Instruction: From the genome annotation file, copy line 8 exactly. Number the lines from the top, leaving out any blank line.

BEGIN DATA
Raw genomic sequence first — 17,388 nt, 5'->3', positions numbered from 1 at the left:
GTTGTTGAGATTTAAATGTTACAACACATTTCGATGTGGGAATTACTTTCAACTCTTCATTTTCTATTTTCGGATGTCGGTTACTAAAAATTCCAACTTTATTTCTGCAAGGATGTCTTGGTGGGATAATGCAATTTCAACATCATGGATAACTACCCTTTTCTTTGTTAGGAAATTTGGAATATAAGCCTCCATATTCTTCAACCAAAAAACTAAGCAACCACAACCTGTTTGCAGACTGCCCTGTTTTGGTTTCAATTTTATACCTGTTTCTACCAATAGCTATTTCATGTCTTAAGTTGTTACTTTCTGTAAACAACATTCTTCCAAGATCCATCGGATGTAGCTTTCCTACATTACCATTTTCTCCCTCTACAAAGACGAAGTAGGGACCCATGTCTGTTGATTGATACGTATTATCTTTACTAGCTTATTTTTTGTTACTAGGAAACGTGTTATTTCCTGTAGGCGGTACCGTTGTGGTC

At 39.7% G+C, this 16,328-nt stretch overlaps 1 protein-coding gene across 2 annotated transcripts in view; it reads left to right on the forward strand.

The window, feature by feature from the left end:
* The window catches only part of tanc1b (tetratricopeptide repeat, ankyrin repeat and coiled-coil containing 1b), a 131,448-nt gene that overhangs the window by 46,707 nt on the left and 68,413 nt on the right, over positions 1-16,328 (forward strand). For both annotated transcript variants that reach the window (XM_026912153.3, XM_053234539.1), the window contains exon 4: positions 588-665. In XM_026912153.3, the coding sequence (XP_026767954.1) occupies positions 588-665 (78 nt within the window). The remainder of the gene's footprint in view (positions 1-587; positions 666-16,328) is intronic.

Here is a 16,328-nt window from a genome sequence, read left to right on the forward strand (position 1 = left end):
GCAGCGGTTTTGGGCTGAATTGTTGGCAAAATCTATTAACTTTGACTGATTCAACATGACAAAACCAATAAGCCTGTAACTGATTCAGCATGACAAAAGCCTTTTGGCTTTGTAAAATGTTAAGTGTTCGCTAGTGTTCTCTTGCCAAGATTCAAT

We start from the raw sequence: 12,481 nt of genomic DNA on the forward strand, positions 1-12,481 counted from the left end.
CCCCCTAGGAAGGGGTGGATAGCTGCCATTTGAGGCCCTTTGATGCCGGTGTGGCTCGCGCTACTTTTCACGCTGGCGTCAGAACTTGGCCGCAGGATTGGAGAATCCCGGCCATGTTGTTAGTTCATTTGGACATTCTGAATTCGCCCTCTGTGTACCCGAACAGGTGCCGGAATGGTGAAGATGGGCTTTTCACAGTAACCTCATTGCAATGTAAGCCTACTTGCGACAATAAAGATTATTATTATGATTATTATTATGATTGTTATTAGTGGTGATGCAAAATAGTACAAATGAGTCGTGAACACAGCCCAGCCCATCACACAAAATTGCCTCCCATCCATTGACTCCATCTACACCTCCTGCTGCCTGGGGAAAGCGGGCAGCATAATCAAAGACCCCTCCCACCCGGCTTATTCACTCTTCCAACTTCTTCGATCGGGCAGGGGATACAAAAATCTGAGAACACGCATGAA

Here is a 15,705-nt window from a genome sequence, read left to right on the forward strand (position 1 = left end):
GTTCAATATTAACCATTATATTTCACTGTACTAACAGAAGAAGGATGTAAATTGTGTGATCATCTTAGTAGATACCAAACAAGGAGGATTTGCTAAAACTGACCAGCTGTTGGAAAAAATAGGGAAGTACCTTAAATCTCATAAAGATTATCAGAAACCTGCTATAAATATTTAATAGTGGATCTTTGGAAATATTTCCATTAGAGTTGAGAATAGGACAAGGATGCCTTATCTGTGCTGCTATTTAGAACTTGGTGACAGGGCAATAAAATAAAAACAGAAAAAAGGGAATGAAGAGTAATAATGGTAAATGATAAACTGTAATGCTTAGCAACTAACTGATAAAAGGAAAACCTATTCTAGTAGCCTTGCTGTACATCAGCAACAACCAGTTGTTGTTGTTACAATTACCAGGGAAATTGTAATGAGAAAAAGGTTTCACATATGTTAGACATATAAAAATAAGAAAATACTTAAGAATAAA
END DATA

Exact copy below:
We start from the raw sequence: 12,481 nt of genomic DNA on the forward strand, positions 1-12,481 counted from the left end.